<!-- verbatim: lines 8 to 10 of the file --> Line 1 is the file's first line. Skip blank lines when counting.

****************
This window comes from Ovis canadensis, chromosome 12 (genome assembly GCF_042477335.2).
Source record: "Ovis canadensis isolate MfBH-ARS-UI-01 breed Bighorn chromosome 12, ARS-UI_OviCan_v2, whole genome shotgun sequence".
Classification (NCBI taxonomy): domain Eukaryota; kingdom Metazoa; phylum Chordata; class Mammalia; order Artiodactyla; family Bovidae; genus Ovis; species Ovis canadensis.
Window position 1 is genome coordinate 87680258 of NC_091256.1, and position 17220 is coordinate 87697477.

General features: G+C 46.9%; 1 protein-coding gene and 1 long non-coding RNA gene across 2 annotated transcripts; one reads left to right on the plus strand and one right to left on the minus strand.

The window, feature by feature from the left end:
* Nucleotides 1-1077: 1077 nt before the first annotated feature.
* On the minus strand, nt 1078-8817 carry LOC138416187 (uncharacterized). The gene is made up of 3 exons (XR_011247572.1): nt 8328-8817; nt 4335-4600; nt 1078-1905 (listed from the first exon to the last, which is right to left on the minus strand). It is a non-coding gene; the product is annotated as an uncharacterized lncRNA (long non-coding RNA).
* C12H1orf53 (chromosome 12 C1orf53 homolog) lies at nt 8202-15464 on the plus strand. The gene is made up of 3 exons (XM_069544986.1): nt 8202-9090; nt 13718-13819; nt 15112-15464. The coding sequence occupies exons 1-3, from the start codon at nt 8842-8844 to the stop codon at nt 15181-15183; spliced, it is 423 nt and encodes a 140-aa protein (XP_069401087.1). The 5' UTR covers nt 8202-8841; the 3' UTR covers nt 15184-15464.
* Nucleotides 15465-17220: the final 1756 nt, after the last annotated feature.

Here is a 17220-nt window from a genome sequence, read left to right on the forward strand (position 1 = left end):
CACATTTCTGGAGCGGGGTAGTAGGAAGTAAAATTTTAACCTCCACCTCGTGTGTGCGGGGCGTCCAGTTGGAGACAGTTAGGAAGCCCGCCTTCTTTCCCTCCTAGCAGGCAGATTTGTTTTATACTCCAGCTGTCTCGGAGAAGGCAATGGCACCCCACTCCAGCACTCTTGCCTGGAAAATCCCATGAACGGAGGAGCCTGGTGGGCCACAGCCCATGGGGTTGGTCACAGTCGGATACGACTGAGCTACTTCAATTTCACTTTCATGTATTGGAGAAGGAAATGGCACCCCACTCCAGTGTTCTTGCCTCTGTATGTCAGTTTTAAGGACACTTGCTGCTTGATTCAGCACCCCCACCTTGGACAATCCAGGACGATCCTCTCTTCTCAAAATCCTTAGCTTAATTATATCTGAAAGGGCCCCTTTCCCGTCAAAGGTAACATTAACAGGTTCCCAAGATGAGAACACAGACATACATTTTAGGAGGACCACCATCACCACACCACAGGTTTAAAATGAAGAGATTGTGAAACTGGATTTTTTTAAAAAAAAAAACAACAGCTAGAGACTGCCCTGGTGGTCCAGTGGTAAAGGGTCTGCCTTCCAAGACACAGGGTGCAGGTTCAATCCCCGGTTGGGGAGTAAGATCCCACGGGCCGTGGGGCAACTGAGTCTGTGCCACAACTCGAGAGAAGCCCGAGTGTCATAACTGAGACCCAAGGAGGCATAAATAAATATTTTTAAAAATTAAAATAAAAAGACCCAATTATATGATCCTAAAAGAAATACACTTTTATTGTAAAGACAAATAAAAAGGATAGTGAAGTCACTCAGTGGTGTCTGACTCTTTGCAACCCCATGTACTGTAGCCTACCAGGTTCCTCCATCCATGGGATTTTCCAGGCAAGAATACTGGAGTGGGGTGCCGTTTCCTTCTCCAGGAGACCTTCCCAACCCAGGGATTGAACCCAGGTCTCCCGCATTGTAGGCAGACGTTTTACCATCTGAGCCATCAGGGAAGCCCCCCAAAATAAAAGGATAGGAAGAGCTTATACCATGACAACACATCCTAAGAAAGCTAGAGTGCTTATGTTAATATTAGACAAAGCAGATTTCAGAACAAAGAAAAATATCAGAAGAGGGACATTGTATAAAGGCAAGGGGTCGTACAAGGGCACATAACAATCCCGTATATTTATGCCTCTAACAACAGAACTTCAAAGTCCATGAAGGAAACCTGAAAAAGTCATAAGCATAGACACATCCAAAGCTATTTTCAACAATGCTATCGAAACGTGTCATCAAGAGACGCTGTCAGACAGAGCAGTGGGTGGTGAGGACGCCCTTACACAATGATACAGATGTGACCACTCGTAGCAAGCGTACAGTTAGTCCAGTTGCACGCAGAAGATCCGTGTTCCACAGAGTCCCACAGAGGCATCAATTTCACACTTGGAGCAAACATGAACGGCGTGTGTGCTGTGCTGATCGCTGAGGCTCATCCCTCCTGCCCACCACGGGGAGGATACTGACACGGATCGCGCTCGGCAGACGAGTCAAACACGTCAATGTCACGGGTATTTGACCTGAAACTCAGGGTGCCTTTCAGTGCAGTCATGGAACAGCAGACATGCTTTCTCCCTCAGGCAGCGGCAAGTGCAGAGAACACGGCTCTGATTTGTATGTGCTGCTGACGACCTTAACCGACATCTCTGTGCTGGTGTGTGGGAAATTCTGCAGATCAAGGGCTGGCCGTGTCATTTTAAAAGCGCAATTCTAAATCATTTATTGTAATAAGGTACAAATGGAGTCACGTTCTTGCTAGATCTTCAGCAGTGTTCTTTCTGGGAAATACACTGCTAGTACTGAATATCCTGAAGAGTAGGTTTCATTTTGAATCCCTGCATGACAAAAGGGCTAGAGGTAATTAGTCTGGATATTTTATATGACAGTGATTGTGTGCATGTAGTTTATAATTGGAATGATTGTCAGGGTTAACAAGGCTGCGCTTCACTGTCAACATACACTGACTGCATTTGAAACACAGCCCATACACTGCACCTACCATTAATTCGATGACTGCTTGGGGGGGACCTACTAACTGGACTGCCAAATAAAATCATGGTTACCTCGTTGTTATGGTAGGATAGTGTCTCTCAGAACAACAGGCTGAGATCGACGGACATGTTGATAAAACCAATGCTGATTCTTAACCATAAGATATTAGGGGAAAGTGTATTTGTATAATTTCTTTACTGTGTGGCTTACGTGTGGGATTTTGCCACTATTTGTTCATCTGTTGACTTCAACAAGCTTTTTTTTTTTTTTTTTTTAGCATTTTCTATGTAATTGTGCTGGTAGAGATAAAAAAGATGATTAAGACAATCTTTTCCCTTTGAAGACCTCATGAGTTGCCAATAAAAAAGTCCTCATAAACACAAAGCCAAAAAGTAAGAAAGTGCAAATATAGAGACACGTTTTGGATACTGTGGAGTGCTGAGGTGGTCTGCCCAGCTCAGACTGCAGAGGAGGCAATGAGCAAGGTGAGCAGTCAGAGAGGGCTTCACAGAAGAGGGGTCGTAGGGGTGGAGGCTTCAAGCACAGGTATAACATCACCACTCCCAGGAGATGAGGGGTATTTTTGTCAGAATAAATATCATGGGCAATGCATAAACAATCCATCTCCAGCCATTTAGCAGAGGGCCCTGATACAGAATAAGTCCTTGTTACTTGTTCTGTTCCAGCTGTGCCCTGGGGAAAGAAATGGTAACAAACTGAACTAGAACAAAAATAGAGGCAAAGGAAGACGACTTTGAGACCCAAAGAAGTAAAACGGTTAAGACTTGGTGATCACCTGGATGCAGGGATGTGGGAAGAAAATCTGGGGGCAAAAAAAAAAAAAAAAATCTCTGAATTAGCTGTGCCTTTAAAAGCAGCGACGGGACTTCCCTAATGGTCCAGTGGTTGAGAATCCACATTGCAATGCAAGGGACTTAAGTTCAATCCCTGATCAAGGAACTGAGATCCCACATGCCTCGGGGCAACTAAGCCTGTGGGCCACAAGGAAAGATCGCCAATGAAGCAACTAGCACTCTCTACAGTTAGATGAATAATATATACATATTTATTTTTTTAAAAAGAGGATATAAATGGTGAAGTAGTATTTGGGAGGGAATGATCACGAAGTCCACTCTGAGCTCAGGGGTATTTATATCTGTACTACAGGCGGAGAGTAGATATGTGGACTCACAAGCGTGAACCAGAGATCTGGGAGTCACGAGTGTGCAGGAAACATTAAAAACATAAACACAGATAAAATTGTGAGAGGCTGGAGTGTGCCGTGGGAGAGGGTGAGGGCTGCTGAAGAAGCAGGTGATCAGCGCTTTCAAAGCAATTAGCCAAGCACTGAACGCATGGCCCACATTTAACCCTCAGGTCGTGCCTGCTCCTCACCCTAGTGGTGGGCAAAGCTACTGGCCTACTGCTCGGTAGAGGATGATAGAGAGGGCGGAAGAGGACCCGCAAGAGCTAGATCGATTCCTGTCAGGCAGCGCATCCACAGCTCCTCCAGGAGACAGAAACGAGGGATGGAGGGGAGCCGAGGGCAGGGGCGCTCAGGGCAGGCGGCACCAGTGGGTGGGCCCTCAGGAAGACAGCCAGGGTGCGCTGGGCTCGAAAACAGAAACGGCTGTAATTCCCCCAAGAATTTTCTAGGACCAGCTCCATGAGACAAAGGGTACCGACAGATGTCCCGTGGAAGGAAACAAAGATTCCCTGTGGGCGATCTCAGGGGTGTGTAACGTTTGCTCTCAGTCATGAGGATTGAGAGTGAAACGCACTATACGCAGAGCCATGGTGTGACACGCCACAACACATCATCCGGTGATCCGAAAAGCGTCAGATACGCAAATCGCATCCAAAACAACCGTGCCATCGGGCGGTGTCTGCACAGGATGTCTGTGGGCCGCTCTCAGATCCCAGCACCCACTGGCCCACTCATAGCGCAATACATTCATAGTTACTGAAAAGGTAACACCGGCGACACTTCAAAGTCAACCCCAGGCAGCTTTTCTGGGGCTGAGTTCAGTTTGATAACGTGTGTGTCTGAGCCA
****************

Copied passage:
* On the minus strand, nt 1078-8817 carry LOC138416187 (uncharacterized). The gene is made up of 3 exons (XR_011247572.1): nt 8328-8817; nt 4335-4600; nt 1078-1905 (listed from the first exon to the last, which is right to left on the minus strand). It is a non-coding gene; the product is annotated as an uncharacterized lncRNA (long non-coding RNA).
* C12H1orf53 (chromosome 12 C1orf53 homolog) lies at nt 8202-15464 on the plus strand. The gene is made up of 3 exons (XM_069544986.1): nt 8202-9090; nt 13718-13819; nt 15112-15464. The coding sequence occupies exons 1-3, from the start codon at nt 8842-8844 to the stop codon at nt 15181-15183; spliced, it is 423 nt and encodes a 140-aa protein (XP_069401087.1). The 5' UTR covers nt 8202-8841; the 3' UTR covers nt 15184-15464.
* Nucleotides 15465-17220: the final 1756 nt, after the last annotated feature.